On cutting edge of Osama story, Carol Marin has a great news day
Monday was a red letter day for Carol Marin. One of those days, she says with absolute conviction, that real news people live for.
It began with her hosting 2½ hours of riveting morning radio on WGN-AM (720), and ended with her moderating two segments on WTTW-Channel 11’s Chicago Tonight.In between, the veteran journalist juggled her two otherjobs — as columnist for the Chicago Sun-Times and political editor for NBC 5.
As it did for many of her peers around the world, the whole day revolved around the demise of Osama bin Laden and its aftermath.
Marin had been slated to fill in for midday host Mike McConnell on the Tribune Co.-owned news/talk station with substitute co-host Bill Moller. But their carefully planned list of topics and guests flew out the window when news about bin Laden broke late Sunday night. By 5am Monday, Marin and Moller made the decision with their WGN producers to wing it.
It turned out to be a coup for both the station and its listeners.
Marin was able to call on an A list of guests, including former White House advisor David Axelrod and former CBS News anchorman Dan Rather. She also was able to call on her personal experience as an eyewitness to the collapse of the World Trade Center on September 11, 2001, and her visit to Afghanistan three months later as a correspondent for 60 Minutes II.Her recollections were perceptive and poignant. At one point, Moller told listeners, Marin was practically shaking as she recounted her 9/11 ordeal.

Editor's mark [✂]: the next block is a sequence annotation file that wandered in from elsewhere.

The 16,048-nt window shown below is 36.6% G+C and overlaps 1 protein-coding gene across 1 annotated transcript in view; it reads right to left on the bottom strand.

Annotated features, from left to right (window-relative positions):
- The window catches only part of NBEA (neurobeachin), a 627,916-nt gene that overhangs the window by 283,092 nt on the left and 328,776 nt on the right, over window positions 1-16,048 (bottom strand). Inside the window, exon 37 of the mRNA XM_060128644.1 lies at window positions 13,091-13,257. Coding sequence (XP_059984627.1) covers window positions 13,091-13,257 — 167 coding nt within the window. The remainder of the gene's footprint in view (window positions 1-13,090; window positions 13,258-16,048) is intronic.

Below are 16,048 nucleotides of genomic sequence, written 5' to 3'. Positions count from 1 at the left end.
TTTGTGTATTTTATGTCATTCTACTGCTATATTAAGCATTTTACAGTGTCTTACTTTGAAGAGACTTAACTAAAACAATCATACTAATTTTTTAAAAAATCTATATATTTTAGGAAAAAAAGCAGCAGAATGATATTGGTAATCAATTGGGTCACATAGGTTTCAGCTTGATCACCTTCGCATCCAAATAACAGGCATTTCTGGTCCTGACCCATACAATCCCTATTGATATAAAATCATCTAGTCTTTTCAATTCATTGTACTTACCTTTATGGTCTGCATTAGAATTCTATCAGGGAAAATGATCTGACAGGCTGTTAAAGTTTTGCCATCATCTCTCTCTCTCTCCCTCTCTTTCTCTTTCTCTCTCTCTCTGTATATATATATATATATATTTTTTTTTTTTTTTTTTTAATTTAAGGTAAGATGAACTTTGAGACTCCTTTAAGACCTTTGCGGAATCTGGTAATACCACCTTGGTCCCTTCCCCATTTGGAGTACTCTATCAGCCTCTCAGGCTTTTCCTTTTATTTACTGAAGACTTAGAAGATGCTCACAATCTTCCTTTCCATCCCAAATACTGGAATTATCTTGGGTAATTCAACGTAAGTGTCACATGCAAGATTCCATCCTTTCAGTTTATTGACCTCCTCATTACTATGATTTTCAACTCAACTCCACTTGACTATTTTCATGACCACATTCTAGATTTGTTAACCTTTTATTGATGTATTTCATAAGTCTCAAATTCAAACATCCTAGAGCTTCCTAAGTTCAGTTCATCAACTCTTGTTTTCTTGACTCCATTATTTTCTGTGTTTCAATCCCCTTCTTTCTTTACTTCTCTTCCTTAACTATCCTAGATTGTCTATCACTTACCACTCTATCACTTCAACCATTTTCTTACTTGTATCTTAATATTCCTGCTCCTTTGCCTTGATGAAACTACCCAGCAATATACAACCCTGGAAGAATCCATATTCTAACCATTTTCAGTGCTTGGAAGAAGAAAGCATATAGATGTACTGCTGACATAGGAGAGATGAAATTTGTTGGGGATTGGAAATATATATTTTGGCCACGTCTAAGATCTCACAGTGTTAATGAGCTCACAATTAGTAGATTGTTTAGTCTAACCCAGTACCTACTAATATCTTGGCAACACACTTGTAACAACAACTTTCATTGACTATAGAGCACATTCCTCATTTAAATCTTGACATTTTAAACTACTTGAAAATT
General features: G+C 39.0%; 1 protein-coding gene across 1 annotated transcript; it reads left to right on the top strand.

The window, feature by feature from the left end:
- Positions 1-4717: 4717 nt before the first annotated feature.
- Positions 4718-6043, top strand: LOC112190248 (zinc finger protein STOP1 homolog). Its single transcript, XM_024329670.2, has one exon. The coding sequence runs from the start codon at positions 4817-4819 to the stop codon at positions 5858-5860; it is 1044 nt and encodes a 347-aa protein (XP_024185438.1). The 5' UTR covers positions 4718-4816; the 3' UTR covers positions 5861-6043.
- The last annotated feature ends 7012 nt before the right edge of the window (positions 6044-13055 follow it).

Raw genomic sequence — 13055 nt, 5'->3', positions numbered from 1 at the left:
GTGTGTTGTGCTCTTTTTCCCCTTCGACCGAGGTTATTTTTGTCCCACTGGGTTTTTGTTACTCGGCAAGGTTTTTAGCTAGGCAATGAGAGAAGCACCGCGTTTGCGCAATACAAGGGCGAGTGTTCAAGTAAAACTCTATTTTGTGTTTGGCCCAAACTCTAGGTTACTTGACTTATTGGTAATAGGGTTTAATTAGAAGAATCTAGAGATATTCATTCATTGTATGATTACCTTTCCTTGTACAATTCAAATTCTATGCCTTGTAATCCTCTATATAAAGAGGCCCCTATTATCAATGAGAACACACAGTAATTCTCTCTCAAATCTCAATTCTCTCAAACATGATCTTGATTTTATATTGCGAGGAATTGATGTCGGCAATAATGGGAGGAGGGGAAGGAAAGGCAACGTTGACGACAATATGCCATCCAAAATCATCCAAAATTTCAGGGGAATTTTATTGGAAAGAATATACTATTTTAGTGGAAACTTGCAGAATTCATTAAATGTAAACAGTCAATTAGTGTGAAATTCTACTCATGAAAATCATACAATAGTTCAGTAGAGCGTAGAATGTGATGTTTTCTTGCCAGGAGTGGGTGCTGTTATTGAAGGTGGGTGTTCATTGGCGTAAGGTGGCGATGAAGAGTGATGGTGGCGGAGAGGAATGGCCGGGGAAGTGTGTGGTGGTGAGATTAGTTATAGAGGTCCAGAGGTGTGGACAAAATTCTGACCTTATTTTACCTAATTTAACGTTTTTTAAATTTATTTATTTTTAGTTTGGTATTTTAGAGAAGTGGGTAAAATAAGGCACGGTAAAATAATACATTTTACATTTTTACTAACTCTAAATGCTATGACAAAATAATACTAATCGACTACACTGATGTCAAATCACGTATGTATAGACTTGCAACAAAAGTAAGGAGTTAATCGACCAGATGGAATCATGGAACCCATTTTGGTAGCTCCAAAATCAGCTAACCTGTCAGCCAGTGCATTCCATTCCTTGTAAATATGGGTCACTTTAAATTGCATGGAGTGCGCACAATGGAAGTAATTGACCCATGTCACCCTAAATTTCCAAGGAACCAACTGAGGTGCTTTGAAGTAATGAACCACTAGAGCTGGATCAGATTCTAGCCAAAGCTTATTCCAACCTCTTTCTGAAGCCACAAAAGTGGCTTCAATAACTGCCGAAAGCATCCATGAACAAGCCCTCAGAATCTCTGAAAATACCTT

“Any day when you have to drop the playbook and just reach into your own news experience is a great day,” she later told me. “Any day you can be on the cutting edge of breaking news is a great day.”
Just as it was purely by chance that she found herself in New York on that Tuesday morning nearly 10 years ago, Marin said it was simply lucky that she’d agreed to fill in on WGN Monday.
“I couldn’t have asked for a better day,” she said. “It was an important day in journalism, so it was a great day to be there in an interactive venue like that. It was a real kick to do it.”